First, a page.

Why Should I Study Marine Geochemistry?

David Hastings Marine Science

If you’re a student who has an interest in the oceans, you should consider studying marine geochemistry. It’s an interdisciplinary degree that combines the best of chemistry and biology. It’s also a great way to develop your research skills. You’ll have the opportunity to work on real-world projects as part of your coursework.

To understand the oceans

The oceans cover two-thirds of the Earth’s surface and are home to an incredible range of microscopic organisms and animals. Studying marine biology will teach you how these organisms and animals behave in their natural habitats.

You’ll also learn about the ocean’s physical structure and how it’s altered by the planet’s processes. This is known as ocean geology.

Marine geochemistry is a rapidly growing field that uses chemical elements and their isotopes to determine how the ocean works in terms of ocean circulation, chemical composition, biological activity and atmospheric CO2 regulation. This is a great way to gain quantitative answers to important questions in many disciplines (physical, chemical and biological oceanography, geology, climatology, ecology).

To understand the Earth

Marine geochemistry helps to develop an understanding of the composition of coastal and marine water and sediments. It also contributes to the knowledge of current and past global element distributions and dynamics.

In this age of climate change, oceans are changing their chemistry at an accelerated pace. Pollution is washing in from the coasts, iron-laden dust is blowing in from arid lands and greenhouse gases are raising surface temperatures and carbon dioxide levels.

In this context, Roy-Barman and Jeandel’s Marine Geochemistry deserves to be included in your reading list. The book has a well conceived and implemented approach that will be an asset to students and faculty alike. It combines the requisite plethora of oceanography facts with a dash of geology, remote sensing and other cutting-edge technologies to produce an interdisciplinary treatise that will certainly become an instructional staple in classrooms across the globe.

To understand the human impact on the oceans

The ocean plays a pivotal role in global climate change by serving as a major heat and carbon sink. It also absorbs many of the other major climate pollutants like sulfur dioxide, ozone, and methane from the atmosphere.

However, the most important function of the ocean is to sustain life on Earth. It has provided the necessary oxygen to humans since our earliest ancestors roamed the land, and it remains a valuable resource today. Despite this, human activity has caused significant changes in ocean chemistry that are impacting marine life in many ways. The most notable of these is a rise in acidity that may cause marine plants and animals to migrate in search of more hospitable conditions. The other most notable occurrence is the introduction of invasive species into our seas.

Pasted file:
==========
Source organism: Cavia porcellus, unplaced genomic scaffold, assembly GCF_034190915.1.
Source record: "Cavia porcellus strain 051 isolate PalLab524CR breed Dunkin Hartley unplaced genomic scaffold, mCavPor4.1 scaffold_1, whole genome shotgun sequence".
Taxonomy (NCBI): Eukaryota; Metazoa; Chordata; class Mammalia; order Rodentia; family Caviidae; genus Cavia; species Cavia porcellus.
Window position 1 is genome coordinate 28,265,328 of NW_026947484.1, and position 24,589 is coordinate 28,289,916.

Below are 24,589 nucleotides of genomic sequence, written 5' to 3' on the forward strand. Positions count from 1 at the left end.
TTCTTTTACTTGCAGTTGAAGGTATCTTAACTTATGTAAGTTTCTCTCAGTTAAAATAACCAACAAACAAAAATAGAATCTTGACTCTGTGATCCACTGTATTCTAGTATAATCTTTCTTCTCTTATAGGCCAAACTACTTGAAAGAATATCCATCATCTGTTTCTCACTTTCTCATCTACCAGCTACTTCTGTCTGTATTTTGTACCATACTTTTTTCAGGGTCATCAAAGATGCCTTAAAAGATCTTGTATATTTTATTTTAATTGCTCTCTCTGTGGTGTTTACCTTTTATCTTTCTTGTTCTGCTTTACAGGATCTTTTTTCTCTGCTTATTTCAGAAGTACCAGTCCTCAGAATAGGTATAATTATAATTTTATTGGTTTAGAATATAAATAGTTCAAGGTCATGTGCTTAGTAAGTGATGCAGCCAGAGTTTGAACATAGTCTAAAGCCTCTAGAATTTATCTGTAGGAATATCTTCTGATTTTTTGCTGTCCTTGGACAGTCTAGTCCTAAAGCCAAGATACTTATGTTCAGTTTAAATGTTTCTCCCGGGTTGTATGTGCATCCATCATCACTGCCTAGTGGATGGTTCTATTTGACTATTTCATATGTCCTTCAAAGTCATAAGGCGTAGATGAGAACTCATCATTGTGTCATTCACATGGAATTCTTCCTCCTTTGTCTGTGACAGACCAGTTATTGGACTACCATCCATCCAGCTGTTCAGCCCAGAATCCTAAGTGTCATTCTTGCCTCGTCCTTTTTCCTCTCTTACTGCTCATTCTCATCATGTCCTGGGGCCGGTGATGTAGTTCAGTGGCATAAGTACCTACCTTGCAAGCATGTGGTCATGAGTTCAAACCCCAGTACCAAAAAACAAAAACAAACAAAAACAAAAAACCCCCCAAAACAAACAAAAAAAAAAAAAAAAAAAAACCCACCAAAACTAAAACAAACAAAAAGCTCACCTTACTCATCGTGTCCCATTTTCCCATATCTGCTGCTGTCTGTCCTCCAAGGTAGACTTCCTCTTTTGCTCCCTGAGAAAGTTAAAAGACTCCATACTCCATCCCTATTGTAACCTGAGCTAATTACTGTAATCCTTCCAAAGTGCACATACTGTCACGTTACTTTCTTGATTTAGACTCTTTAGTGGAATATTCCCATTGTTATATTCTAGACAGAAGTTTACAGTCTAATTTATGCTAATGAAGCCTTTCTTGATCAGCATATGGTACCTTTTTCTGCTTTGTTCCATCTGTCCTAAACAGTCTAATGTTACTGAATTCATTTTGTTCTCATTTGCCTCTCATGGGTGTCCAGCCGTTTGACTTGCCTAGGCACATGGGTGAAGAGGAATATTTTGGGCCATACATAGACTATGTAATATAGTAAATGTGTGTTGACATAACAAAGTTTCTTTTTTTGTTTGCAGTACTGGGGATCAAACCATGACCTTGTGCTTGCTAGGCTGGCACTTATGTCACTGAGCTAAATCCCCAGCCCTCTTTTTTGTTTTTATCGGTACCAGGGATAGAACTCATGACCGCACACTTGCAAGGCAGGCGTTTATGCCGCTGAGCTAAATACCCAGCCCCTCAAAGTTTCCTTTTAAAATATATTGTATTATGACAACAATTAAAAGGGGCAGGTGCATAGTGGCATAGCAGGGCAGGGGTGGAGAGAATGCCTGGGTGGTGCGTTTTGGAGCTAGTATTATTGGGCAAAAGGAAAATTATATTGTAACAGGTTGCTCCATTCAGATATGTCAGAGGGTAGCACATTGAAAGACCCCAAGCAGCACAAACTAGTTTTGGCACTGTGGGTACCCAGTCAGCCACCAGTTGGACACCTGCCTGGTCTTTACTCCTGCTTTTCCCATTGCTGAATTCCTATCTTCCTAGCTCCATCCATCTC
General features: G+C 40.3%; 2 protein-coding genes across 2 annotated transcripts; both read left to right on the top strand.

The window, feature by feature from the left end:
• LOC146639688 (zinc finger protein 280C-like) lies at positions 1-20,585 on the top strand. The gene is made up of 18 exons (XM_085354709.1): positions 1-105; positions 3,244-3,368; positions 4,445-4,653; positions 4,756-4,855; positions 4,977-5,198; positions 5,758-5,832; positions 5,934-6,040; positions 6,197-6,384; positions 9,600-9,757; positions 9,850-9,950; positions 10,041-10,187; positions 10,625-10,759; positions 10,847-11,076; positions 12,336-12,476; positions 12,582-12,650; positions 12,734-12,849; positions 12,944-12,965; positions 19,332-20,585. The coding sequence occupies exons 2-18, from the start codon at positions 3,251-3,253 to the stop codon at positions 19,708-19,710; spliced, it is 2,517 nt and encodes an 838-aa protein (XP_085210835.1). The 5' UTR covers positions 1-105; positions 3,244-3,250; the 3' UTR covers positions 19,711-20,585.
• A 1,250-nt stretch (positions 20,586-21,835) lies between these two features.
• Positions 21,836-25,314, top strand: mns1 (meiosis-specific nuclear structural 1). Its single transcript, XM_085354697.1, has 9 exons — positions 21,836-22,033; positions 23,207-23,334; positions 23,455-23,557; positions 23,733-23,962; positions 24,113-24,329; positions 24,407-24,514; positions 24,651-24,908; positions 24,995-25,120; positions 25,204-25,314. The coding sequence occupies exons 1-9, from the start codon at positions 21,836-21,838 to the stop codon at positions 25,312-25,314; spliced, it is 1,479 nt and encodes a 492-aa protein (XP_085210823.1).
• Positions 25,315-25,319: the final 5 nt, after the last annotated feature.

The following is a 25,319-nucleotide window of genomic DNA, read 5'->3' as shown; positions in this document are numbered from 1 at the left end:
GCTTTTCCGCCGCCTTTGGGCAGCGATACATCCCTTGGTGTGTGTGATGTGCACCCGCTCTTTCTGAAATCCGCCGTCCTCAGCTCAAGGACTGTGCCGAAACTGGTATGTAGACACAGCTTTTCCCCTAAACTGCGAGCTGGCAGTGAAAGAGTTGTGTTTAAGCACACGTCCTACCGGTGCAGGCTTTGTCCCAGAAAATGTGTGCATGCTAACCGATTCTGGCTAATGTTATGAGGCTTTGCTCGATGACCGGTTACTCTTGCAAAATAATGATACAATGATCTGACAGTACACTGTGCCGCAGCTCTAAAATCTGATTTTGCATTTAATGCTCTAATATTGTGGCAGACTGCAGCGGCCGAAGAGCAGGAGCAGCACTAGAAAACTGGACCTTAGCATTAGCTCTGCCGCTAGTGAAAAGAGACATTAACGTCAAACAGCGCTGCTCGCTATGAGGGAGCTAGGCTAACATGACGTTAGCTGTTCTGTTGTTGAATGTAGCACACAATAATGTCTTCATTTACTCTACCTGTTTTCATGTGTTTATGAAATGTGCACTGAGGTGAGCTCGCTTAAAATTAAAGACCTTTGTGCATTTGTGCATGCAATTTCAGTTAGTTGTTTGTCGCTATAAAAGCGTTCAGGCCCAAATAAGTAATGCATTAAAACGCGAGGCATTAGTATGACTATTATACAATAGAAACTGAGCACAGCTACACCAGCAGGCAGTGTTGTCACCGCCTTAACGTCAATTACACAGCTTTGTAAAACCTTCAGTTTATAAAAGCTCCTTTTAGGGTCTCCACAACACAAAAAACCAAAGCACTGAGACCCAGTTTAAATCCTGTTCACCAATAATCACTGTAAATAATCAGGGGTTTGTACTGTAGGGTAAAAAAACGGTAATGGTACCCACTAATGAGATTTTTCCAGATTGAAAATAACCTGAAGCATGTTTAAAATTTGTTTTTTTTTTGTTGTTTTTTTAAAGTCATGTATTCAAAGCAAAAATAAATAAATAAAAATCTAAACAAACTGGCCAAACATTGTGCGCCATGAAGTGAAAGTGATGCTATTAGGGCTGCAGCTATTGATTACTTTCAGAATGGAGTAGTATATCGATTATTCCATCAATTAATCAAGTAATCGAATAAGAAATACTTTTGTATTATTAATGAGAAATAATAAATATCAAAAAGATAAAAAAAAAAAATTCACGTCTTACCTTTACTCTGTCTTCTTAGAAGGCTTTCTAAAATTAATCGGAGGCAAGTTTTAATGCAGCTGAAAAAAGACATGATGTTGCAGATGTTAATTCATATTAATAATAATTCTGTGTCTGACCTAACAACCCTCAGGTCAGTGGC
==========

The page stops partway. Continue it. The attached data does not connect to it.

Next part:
To understand the Earth’s climate

Earth’s climate is a complex system that is constantly changing. It is an interplay of the hydrosphere (water), biosphere (life), lithosphere (land, sediments, rocks), and atmosphere.

In order to understand the Earth’s climate, it is important to study the past and future of these systems. This is especially true in a time when the human world is perturbing the Earth’s climate system at unprecedented rates.

Marine geochemistry is an interdisciplinary field that integrates the chemical aspects of the solid Earth, its oceans, atmosphere, and biosphere. It focuses on the interaction between these spheres and their exchange of matter and energy over geologic time scales.

To understand the Earth’s ecosystems

Marine geochemistry studies how the chemical properties of oceans interact including marine ecosystems, ocean currents and fluid dynamics. These topics help to understand the Earth’s ecosystems which include oceans that cover two-thirds of the Earth’s surface and provide habitat for a variety of animals, plants, and microscopic organisms.

The Earth’s ecosystems depend on a variety of factors, such as the climate, water resources, natural hazards, and biogeochemical cycles. These factors may change over time, and marine geochemical scientists are involved in assessing the impact of these changes on our planet.

With accelerated global climate change, marine geochemical research is also critical to understanding how the oceans can adapt to this changing environment. For example, the ocean has been absorbing more carbon dioxide from the atmosphere, leading to increased ocean acidification which can cause problems for many types of marine organisms.

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